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All-of-Government Recruitment a Bitter Pill to Swallow

By July 5, 201242 Comments

There will be some sore heads in Wellington this morning.  Some perhaps from the collective palm-meets-forehead moments when recruitment managers and sales managers saw how low the bidding was going for the privilege of recruiting for All-of-Government.  But mostly from the boozy wake that must surely have been held to send off and bid farewell to what was once known as the Wellington recruitment industry.

Whilst we recruit for recruitment agencies we also recruit internal recruiters and HR types so even we were involved in the e-tender processes of the past two days, for a shot at being able to recruit these types of roles for Government Departments and Agencies.
I hate to discount my fees and cheapen my offering, but of course recognised this would be necessary to recruit for large public sector entities offering volume business.  But going into the e-tender and seeing that my already-heavily-discounted Perm fees and Contractor margins still had me placed way, way, way towards the back of the pack lead me to utter despair.  And I don’t even rely purely on the Wellington market, unlike some firms who gain 80% of their revenue from the public sector.

This is purely speculative but based on my involvement in the e-tender process I feel I can confidently state the following:

  • The online auction software employed by MED was a triumph.  For them.  Clear, simple, easy to use and creating a transparent and fair real-time bidding process.  It made it terribly easy to keep lowering your fees.  I fancied I could picture a gaggle of Government big wigs gathered on a kind of trading floor, looking up at a big screen that ranked all the potential recruitment suppliers, and every time another one shaved yet another 0.1% off their fees cheering and popping corks, heartily patting Mark Ansell on the back and toasting the MED’s Procurement team.
  • Recruiters would make awful gamblers.  They would also make casino owners very rich.  Every recruiter I spoke to who was involved ended up dropping their pants significantly lower than they had originally agreed would be their absolute ground floor rate.  Like punch drunk blackjack players slumped dead-eyed at a gaming table, they were unable to walk away when all the chips were gone, and had to have just one more go.  And then another.  And another.  Some even sold their broken gold for more chips.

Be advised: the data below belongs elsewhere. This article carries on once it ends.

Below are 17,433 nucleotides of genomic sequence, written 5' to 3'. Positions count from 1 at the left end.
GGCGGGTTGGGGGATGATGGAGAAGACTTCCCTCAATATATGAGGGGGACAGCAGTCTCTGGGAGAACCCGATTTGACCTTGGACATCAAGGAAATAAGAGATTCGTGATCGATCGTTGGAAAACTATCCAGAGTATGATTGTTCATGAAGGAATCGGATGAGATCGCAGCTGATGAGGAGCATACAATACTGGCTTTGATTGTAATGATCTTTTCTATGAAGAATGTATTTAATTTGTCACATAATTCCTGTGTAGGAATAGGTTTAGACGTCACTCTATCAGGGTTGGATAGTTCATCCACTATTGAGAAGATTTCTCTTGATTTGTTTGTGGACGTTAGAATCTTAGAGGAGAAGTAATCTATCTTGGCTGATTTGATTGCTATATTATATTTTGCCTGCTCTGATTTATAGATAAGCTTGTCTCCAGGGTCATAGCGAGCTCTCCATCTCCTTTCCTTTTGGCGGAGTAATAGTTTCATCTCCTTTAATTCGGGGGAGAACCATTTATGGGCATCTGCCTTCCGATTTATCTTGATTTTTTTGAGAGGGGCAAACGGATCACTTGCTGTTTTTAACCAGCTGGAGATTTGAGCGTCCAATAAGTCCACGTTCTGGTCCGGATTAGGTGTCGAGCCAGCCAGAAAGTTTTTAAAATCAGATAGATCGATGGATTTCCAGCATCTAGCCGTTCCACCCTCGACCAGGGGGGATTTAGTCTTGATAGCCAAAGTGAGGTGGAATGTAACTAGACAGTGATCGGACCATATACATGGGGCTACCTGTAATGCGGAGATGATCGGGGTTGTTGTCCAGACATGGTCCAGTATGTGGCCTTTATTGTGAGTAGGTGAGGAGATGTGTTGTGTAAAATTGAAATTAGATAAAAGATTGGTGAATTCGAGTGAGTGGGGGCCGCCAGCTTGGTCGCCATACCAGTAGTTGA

• Contractor Margins would have gone as low as 9%, possibly lower.
  • Temp margins would have gone as low as 8%, possibly lower.
  • Perm fees will have gone as low as 7%, possibly lower.
  • Recruiters have forgotten about the value of running a contractor and how damaging it is to your company revenue and company value to lose that contractor by allowing a client to take them on a Permanent basis.  Of course this will happen, but recruiters should be charging as high a fee as possible to allow a client to remove a contractor from their books, a contractor they would have worked hard to source, register, place, timesheet, payroll, manage and then chase up obstructive accounts payable systems.  The discounts being offered to allow Government to convert a temp or contractor into a Perm employee were ludicrous and there seemed to be some kind of race on to be the first firm to offer a 100% discount for contractors who have worked 9 months or longer.
  • Some recruiters don’t understand the strategy involved in saving a bit in reserve for the sealed bids stage.  Why 15 minute auctions had to go on as long as an hour, or longer, because someone had to make just one more bid and try and stay out in front, rather than use it as an ace up the sleeve, is beyond me.  I resorted to alcohol on the Wednesday night.  It was the only way to cope.
  • There will be top quality recruiters no longer willing to recruit for companies involved in AoG.  It will be simply impossible to earn the same money, and maintain the same lifestyle, at the billings attainable under the new rates.  Whilst successful firms will have to change their models and delivery process entirely, including bringing in “internal recruiter” type account managers on low-to-medium base salaries with no commission, the more intuitive, creative, dynamic and ambitious recruiters will seek new homes to recruit into the private sector, or leave recruitment altogether.

There are some glum people out there in New Zealand recruitment today.  A new day will bring the ghastly realisation that we haven’t simply reduced the cost of our service to record lows and cheapened our value to the employment sector, it will become apparent, for some, that they have sold their industry down the river and, at the rates bid, can never be the same again.